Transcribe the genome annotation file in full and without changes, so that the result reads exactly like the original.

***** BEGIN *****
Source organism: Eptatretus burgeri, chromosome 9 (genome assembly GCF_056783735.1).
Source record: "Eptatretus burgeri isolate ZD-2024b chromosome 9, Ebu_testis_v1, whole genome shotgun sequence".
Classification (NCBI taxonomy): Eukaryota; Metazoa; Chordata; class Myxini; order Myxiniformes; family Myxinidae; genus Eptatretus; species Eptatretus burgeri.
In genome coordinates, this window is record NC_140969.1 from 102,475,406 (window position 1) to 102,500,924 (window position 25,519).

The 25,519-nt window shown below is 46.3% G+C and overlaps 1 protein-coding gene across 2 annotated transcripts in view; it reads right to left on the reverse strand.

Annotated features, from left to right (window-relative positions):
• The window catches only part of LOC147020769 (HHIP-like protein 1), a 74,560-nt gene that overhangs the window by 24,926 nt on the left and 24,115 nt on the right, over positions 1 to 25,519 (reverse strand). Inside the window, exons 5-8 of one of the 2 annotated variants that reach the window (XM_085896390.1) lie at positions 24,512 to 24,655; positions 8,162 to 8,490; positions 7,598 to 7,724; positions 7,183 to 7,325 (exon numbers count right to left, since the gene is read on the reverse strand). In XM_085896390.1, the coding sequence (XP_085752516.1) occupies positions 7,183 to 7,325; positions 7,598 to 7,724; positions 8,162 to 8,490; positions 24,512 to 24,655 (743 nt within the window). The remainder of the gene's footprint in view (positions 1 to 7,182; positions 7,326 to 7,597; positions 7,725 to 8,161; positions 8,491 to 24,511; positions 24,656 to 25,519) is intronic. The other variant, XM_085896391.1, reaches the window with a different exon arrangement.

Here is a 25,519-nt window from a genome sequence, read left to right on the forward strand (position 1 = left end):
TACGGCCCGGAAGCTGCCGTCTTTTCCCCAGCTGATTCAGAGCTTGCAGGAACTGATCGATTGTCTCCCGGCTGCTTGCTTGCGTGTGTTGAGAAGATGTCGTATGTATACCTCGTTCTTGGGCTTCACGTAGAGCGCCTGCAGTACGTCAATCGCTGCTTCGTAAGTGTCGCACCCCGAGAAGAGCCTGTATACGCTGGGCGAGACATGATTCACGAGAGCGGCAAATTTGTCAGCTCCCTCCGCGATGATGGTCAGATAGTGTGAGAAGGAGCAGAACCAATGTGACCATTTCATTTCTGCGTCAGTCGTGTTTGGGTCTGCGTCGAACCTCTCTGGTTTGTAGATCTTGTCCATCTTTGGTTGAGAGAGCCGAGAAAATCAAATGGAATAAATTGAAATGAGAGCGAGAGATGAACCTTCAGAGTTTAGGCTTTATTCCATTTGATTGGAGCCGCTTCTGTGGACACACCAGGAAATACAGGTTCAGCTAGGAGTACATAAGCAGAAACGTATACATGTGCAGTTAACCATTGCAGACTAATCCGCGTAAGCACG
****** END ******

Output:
Source organism: Eptatretus burgeri, chromosome 9 (genome assembly GCF_056783735.1).
Source record: "Eptatretus burgeri isolate ZD-2024b chromosome 9, Ebu_testis_v1, whole genome shotgun sequence".
Classification (NCBI taxonomy): Eukaryota; Metazoa; Chordata; class Myxini; order Myxiniformes; family Myxinidae; genus Eptatretus; species Eptatretus burgeri.
In genome coordinates, this window is record NC_140969.1 from 102,475,406 (window position 1) to 102,500,924 (window position 25,519).

The 25,519-nt window shown below is 46.3% G+C and overlaps 1 protein-coding gene across 2 annotated transcripts in view; it reads right to left on the reverse strand.

Annotated features, from left to right (window-relative positions):
• The window catches only part of LOC147020769 (HHIP-like protein 1), a 74,560-nt gene that overhangs the window by 24,926 nt on the left and 24,115 nt on the right, over positions 1 to 25,519 (reverse strand). Inside the window, exons 5-8 of one of the 2 annotated variants that reach the window (XM_085896390.1) lie at positions 24,512 to 24,655; positions 8,162 to 8,490; positions 7,598 to 7,724; positions 7,183 to 7,325 (exon numbers count right to left, since the gene is read on the reverse strand). In XM_085896390.1, the coding sequence (XP_085752516.1) occupies positions 7,183 to 7,325; positions 7,598 to 7,724; positions 8,162 to 8,490; positions 24,512 to 24,655 (743 nt within the window). The remainder of the gene's footprint in view (positions 1 to 7,182; positions 7,326 to 7,597; positions 7,725 to 8,161; positions 8,491 to 24,511; positions 24,656 to 25,519) is intronic. The other variant, XM_085896391.1, reaches the window with a different exon arrangement.

Here is a 25,519-nt window from a genome sequence, read left to right on the forward strand (position 1 = left end):
TACGGCCCGGAAGCTGCCGTCTTTTCCCCAGCTGATTCAGAGCTTGCAGGAACTGATCGATTGTCTCCCGGCTGCTTGCTTGCGTGTGTTGAGAAGATGTCGTATGTATACCTCGTTCTTGGGCTTCACGTAGAGCGCCTGCAGTACGTCAATCGCTGCTTCGTAAGTGTCGCACCCCGAGAAGAGCCTGTATACGCTGGGCGAGACATGATTCACGAGAGCGGCAAATTTGTCAGCTCCCTCCGCGATGATGGTCAGATAGTGTGAGAAGGAGCAGAACCAATGTGACCATTTCATTTCTGCGTCAGTCGTGTTTGGGTCTGCGTCGAACCTCTCTGGTTTGTAGATCTTGTCCATCTTTGGTTGAGAGAGCCGAGAAAATCAAATGGAATAAATTGAAATGAGAGCGAGAGATGAACCTTCAGAGTTTAGGCTTTATTCCATTTGATTGGAGCCGCTTCTGTGGACACACCAGGAAATACAGGTTCAGCTAGGAGTACATAAGCAGAAACGTATACATGTGCAGTTAACCATTGCAGACTAATCCGCGTAAGCACG